Chain Saw Juggler

As mentioned in a previous blog entry, I served as an AP Exam reader for English Literature this year. I happened to be reading essays on Richard Wilbur’s 1949 poem titled “The Juggler.” As I was reading essays on this topic, I thought of the modern practice of chain saw juggling. The poem includes references to figures of speech because many of the essays did. However, I confess I got some of the figures of speech, not from student essays, but from the ultimate authority which lists somewhere around 400 different figures of speech, Bullinger’s Figures of Speech in the Bible.

Chainsaw Juggler

He stretches the starter cord
And flips open his fingers
And the saw sputters and starts with a start
And then another
And then a third saw in polysyntedon
Until three buzz saws roar like a tree full of locusts.

As the audience draws in a single breath,
He balances one saw on his nose,
Flings a second, finally, asyndetonically,
The third till all three are flying fantastically orbiting his ears.

The pair of EMTs are poised,
Praying in alliteration.
They avoid considering possibilities;
Even if he just grazed a finger—
Forget head wounds or leg stumps;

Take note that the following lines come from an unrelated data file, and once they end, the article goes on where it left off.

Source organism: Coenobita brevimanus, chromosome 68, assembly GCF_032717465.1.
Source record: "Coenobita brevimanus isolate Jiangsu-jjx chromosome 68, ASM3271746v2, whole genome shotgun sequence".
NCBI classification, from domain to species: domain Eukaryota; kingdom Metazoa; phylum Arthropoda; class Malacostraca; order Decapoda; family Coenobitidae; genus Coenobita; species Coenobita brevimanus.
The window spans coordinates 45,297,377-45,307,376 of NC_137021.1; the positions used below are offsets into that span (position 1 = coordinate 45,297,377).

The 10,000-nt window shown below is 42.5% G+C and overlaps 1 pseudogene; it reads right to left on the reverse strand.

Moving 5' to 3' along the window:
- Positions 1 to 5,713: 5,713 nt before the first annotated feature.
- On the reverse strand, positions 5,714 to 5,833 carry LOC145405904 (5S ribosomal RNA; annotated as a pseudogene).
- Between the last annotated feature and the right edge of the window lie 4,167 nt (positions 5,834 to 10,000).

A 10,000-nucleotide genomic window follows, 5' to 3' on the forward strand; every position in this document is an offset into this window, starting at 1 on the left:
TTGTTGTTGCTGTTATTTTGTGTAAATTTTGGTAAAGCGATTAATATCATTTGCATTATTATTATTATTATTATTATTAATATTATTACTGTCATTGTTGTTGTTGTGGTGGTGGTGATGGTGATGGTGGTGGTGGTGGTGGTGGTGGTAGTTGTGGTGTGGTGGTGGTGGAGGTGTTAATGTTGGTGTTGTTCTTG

They, too, held their breaths.

It is dangerous and defiant what he does,
Juggling chain saws as if before the gates of hell,
Abandon all hope ye who falter here.
But he falters not,
And audience acclaim is awesome in its assonance
Though it is hard to hear over the sound of the saws.

The seconds seem like hours
As he hurls the saws around.
How does he do it?
Ten thousand hours, they say, to become an expert.
Think of the days and ear-protected hours it took,
And now we sit in awe and
Loose our lips and larynges
In honor, respect, and exhilaration serially
For the one who defies both nature and common sense.

After twenty cycles,
One by one he sets the saws on the cement, still buzzing.
He seizes a sawbuck and places a balsa log in its crotch.
With a single swoop he manhandles a saw
And slices the log in two,
Throwing each half to the audience where they can feel the heat
And sniff the sawdust synesthetically—
This is not smoke and mirrors,
No nesting swords piercing a lady in a box.

One by one he cuts the engine of each saw
And wipes the sweat from his forehead and face.
We applaud, urging an encore.
We are impressed and amazed in hendiadys.
Would we dare it ourselves?
Of course not!
But still we can watch and preach like the prophets:
Oh death, where is thy sting?

Leave a Reply

Your email address will not be published. Required fields are marked *